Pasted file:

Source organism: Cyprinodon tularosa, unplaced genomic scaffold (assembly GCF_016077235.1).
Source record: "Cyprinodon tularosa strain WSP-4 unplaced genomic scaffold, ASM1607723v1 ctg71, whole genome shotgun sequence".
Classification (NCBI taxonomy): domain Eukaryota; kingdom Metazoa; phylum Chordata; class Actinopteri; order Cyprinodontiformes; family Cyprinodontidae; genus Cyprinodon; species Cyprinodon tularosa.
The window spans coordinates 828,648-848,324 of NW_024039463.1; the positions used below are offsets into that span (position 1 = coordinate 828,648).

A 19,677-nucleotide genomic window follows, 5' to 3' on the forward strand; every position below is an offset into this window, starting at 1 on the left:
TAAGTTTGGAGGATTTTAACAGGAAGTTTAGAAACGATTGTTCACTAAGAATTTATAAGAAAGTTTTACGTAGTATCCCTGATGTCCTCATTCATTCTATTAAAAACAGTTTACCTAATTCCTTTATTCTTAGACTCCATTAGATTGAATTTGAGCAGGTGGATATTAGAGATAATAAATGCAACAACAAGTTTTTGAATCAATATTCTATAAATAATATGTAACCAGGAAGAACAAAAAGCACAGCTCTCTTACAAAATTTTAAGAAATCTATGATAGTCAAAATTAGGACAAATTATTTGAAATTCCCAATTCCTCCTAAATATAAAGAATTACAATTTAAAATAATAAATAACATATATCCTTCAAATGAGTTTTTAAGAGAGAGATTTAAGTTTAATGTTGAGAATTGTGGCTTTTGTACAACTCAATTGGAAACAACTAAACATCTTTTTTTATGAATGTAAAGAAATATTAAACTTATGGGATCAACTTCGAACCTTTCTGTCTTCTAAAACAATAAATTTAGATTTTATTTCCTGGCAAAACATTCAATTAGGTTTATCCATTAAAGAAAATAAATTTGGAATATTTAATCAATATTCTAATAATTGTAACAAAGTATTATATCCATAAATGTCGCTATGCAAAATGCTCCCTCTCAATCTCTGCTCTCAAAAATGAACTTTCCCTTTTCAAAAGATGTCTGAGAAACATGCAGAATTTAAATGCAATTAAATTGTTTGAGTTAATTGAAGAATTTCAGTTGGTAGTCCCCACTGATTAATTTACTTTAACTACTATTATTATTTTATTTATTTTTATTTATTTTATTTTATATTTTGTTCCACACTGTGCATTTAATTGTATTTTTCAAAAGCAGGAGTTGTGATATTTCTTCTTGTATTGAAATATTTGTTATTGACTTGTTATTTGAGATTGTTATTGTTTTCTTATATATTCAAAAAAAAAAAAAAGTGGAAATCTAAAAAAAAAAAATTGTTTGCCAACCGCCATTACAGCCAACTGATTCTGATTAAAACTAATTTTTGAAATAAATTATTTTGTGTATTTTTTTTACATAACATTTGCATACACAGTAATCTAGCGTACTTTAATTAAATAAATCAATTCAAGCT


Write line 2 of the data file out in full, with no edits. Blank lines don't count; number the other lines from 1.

Source record: "Cyprinodon tularosa strain WSP-4 unplaced genomic scaffold, ASM1607723v1 ctg71, whole genome shotgun sequence".